- As anesthesia providers refine their block techniques, we are seeing a number of new approaches, some of which do not conform to the CPT descriptors. Perhaps the best example of this is the iPACK block, which has yet to be recognized by CPT as a listed service. This is common with new techniques. They are initially billed with an unlisted code; then, the AMA reviews the volume of these codes over a period of time. Once the volume hits a certain threshold, the AMA will often create a new code within its CPT manual to reflect the new technique or procedure. Until that time, the unlisted code that is used needs to be submitted with documentation. Payers will use individual consideration in deciding whether they will pay for the service. As a result, there is no guarantee of payment for unlisted blocks.
- Some plans in certain states are starting to use a new argument for questioning these charges: medical necessity. It is a classic payer strategy to delay the processing of the claim. A targeted review of a large sample of claims for nerve blocks in one state revealed an increasing number of initial denials and requests for additional information to justify the medical necessity of the service.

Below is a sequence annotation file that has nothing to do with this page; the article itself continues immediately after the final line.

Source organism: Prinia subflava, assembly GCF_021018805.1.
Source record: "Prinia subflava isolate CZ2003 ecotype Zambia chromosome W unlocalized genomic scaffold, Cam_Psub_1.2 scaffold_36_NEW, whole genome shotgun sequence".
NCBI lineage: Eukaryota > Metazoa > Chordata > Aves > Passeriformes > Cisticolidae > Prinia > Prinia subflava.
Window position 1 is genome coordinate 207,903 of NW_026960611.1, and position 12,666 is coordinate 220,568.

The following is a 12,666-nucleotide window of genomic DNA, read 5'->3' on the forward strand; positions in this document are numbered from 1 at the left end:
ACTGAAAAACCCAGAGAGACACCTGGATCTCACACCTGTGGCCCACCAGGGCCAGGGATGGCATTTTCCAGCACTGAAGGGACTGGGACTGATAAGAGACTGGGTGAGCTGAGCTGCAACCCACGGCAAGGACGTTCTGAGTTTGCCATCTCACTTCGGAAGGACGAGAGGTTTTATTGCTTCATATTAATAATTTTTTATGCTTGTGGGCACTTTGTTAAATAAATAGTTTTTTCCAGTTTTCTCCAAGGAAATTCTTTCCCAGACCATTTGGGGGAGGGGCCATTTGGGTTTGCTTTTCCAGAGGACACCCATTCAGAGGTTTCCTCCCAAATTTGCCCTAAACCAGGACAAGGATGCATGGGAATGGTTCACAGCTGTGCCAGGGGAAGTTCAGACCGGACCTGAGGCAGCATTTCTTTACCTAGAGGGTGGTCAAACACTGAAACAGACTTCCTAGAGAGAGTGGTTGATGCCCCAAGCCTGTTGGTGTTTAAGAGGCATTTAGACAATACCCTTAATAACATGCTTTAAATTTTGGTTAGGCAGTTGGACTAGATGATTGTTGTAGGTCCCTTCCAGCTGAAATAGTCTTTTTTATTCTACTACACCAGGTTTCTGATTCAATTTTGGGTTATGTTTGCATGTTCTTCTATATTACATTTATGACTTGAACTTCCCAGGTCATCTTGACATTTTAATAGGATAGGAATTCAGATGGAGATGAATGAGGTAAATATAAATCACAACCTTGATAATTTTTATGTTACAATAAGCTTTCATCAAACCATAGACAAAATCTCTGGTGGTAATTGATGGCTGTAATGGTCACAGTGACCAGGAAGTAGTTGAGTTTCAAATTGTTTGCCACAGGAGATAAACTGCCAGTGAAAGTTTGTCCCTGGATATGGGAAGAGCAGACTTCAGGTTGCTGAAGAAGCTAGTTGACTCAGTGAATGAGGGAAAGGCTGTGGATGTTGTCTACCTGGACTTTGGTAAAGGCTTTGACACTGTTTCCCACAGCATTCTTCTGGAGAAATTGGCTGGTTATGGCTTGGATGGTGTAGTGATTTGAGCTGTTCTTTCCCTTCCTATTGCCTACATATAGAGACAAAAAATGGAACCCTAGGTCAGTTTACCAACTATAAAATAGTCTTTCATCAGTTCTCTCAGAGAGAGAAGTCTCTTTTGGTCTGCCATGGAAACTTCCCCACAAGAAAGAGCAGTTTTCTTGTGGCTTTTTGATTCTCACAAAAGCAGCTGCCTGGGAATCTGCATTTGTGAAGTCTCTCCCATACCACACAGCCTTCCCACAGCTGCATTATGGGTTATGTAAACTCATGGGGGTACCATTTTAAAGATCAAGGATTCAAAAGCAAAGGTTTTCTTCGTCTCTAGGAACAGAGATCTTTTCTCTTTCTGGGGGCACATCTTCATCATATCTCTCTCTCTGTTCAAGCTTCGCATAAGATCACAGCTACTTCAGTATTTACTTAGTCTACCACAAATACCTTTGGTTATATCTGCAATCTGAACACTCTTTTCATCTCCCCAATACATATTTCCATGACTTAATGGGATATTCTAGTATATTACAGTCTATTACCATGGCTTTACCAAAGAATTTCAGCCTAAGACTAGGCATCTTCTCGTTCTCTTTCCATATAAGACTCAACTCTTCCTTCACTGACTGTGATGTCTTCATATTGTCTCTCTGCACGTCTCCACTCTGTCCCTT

- The Covid-19 virus is also having an impact on payment for acute pain blocks, as well as other anesthesia services. Some insurance plans experienced processing delays as they sent staff home to work remotely. More significant, though, has been the impact on patient payments. Unemployment and income reduction have made it difficult for many patients to pay their share of the bill.
The reality is that anesthesia providers do not provide services just because they will get paid for them. Their goal must always be to provide the best anesthetic based on the patient’s expectations and the surgeon’s requirements. The use of targeted nerve blocks for post-operative pain management has become a standard of care. Even if the revenue potential of this service erodes, the clinical justification for it will not. This is just the inevitable reality of today’s medicine.